Class of '14: Jesse Cler
Trustee, President, King ... BMOC
Jesse Cler, 23, just graduated from Southern Illinois University and already has a job, but maybe he can rest for a few days.
The Armstrong High School product's typical college day was probably not like yours at all.
To hit the highlights: He double-majored in agribusiness economics and plant and soil sciences; was president of his fraternity and president of the Inter-Greek Council; and served on SIU's Board of Trustees for two years, negotiating state appropriations and helping in the search for the new president, Randy Dunn.
And he was Homecoming king. (Campaign slogan: "Let's Be Clear, Vote for CLER!")
The king didn't have much time for a queen.
"I couldn't have done it all if I'd had a (steady) girlfriend," he says.
Maybe his new job will require fewer hours. He will work in marketing at West Central, Inc., a farm chemical company in Willmar, Minn.
His father, Terry Cler, says he's surprised his son went with the crop side of agricultural.
The Cler family was long in the farm business, and still live on the farmstead.
"When it came to the farm, he was a little bit more about chasing critters around than anything else," he said.
That included making an exhaustive study of frogs.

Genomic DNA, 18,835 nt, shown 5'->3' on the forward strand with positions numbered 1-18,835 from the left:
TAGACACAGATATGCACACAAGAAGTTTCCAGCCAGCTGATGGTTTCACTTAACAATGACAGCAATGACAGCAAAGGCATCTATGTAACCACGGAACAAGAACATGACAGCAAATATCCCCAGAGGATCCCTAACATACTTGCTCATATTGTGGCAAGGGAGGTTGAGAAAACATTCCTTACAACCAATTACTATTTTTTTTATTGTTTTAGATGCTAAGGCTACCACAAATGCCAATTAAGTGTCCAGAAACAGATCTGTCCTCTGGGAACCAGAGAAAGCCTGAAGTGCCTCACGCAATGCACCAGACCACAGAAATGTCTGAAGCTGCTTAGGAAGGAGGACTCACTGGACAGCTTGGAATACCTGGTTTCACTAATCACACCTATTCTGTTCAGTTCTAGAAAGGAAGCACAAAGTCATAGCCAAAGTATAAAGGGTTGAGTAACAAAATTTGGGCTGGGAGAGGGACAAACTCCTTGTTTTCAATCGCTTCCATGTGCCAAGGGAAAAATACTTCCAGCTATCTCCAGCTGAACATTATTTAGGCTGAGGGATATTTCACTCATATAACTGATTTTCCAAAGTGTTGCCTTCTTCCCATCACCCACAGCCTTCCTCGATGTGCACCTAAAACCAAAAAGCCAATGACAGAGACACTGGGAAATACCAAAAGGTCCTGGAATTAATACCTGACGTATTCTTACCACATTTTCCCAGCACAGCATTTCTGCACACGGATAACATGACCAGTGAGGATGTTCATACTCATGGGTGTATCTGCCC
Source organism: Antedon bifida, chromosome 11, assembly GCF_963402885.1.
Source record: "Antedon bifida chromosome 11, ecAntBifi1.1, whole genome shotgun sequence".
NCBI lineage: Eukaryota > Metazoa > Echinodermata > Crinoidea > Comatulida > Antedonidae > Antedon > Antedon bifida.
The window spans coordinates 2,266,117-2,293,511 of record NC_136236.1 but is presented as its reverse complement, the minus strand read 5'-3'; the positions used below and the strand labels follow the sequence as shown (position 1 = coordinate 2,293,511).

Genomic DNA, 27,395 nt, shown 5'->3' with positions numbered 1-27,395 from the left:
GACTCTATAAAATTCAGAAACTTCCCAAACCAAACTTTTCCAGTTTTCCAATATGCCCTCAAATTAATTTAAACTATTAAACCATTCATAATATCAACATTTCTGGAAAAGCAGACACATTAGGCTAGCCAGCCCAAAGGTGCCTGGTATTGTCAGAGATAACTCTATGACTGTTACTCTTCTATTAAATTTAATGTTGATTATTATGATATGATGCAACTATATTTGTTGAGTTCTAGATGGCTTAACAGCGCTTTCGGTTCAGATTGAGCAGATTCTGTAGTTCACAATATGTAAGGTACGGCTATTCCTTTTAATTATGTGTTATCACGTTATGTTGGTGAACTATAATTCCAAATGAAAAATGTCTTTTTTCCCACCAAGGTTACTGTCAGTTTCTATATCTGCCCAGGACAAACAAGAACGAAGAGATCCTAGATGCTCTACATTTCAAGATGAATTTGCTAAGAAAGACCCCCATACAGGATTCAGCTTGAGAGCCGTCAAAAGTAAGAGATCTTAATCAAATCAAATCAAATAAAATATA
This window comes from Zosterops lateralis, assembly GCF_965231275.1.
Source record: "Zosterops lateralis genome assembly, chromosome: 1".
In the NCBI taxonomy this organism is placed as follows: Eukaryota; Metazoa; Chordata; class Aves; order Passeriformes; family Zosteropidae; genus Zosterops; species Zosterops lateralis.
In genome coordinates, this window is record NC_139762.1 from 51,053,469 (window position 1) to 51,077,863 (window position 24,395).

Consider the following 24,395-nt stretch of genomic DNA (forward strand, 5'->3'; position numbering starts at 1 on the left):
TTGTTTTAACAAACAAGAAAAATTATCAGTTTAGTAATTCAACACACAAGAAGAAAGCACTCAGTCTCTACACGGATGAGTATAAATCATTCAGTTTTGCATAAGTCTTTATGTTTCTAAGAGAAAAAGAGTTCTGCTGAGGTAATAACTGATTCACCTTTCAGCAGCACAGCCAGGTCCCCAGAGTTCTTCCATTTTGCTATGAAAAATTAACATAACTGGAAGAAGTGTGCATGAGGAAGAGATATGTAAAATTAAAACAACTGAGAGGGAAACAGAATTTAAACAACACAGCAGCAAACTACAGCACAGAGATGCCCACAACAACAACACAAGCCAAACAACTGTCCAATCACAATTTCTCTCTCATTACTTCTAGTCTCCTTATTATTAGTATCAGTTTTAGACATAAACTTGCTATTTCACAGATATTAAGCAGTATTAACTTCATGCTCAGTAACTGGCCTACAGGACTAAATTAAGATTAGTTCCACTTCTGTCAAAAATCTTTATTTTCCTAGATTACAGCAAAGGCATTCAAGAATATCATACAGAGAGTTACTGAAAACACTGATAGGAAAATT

But the graduate has made his own way ever since.
"He's very independent," Dad says. "He sometimes resists advice, but he has done very well — he's his own man."
An SIU dean who worked closely with Cler agrees.
Andy Morgan, the acting associate dean of students as well as the campus' point man with the Greek system, calls Cler "a man of character and a leader."
"He does what's right, and expects other people to do the same. He will hold himself accountable and others accountable" if they don't follow through on commitments, Morgan said.
Cler showed his leadership on the board of trustees, Morgan said, speaking about and voting on important issues such as fees and hiring.
Morgan noted that Cler was a finalist for the Service to Southern Award, the top honor to a graduating senior, for his community work.
Among his service activities were Adopt-A-Spot, supporting wheelchair basketball and football, the Illinois Farm Bureau's Ag in the Classroom program and Relay for Life against cancer.
The Carbondale campus' wheelchair teams were often small enough that Cler and others joined in the games themselves, a happy memory for the graduate.
Cler said he was given a lot of help himself.
He says the Champaign County Farm Bureau was one of several organizations that smoothed his path through college.
"I'm looking forward in my career to paying it forward," he said.